Photo by John F. Russell
Ryan Fisher, co-owner of Rocky Mountain Remedies medical marijuana dispensary, fills out some paperwork in the business' new location in the 2700 block of Downhill Plaza. Steamboat Springs City Council will discuss an ordinance regulating dispensaries at tonight's meeting.
Tuesday, September 15, 2009
5 p.m. Council convenes as the Liquor License Authority to review license requests
5:05 p.m. Summer Marketing Task Force update; discussion of a draft ordinance regulating medical marijuana dispensaries; New Victory Highway/West Acres Mobile Home Park update
6 p.m. Motions to submit grant applications; resolution approving the Steamboat Springs Local Marketing District operating plan and budget; second and final reading of an ordinance amending the city's affordable housing ordinance
7 p.m. Public comment; Planning Commission referrals; City Council and staff reports
If you go
What: Steamboat Springs City Council meeting
When: 5 p.m. today
Where: Centennial Hall, 124 10th St.
Call: City offices at 879-2060 for more information; call 871-7070 to listen live to City Council meetings
Online: Visit www.steamboatpilo... to download materials for tonight's meeting.
Steamboat Springs Steamboat Springs City Council will take its first look today at an ordinance regulating medical marijuana dispensaries.
Under the draft ordinance, medical marijuana dispensaries would be allowed as a permitted use, with conditions, in some commercial and industrial zone districts, but they could not be located on the pedestrian level on Lincoln Avenue or Yampa Street.
Dispensaries are popping up in several Western Slope communities, and the ordinance being considered by council was spurred by several inquiries to the city by people hoping to open dispensaries in Steamboat. The city enacted a 90-day moratorium on such businesses last month, but not before two dispensaries opened their doors.
The ordinance is not up for a first reading today, but staff members will solicit council members' feedback on the draft. First and final readings of the ordinance are expected no later than Oct. 20 and Nov. 3, respectively.
The draft ordinance also would prevent dispensaries from locating within one mile of each other; locating within 1,000 feet of any school, park, playground, licensed child care facility, educational institution or correctional facility; operating as a home occupation; and allowing the use of marijuana or the possession of weapons on premises. Dispensaries would be required to meet certain security requirements, operate on an appointment-only basis, operate between the hours of 8 a.m. and 5 p.m., and follow certain advertising restrictions.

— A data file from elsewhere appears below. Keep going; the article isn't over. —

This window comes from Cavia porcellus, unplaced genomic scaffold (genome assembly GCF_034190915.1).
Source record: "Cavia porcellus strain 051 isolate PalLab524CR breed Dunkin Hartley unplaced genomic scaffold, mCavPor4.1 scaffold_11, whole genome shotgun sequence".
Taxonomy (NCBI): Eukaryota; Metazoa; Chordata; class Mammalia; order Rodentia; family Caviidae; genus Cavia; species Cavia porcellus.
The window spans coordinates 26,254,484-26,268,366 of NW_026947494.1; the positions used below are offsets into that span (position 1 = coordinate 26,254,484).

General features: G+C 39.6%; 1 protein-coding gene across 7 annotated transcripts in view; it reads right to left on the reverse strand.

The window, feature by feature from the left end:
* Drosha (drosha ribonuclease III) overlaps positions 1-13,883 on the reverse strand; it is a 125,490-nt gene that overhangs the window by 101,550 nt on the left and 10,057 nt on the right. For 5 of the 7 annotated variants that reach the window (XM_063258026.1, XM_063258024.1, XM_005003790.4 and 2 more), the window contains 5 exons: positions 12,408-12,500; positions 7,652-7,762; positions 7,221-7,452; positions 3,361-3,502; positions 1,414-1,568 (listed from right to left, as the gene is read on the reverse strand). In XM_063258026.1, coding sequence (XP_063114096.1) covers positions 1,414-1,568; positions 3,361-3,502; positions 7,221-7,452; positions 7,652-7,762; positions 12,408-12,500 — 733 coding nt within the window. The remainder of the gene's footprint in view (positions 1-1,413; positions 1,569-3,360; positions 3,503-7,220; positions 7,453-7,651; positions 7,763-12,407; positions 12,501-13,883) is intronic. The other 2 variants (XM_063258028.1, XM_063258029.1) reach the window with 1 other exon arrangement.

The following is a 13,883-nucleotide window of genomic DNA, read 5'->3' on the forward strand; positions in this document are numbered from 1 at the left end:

Ryan Fisher is co-owner of Rocky Mountain Remedies, one of the two dispensaries that beat the moratorium. Assistant City Attorney Dan Foote said the ordinance was partially built on regulations voluntarily suggested by Fisher and his partner, but Fisher said some of the rules are too onerous.
Fisher said he doesn't think dispensaries should be treated any differently than a pharmacy. For example, Fisher said the restriction on hours is excessive because some people work from 8 a.m. to 5 p.m.
"I think that's unreasonable," Fisher said. "We're not looking to be open late, but you've got to have some hours to accommodate people."
Rocky Mountain Remedies and the other dispensary that beat the moratorium won't be subject to the ordinance, Foote said, because its rules would be made part of a permit that neither was required to obtain before opening.
Councilman Jon Quinn said the regulation prohibiting dispensaries within a mile of each other might be excessive.
"It's a small town, you know," Quinn said. "In the case of Steamboat, I'm not sure the net effect of that is what we're looking for."
Quinn said other provisions of the ordinance were appropriate, including one that would prevent dispensaries from using the word "marijuana" or depictions of the marijuana plant on signs or in other advertisements.
"You shouldn't be advertising to people walking down the street," Quinn said.
Also today, council will meet with residents of the West Acres Mobile Home Park who are fighting the planned construction of road through their dedicated greenbelts and are involved in a legal battle with the city to prevent it or receive $400,000 in compensation.
Residents say the city's condemnation of the property and construction of the road violates the public trust doctrine. City officials argue that they negotiated the road alignment with the mobile home park's owner and that the residents have no legal standing in the matter.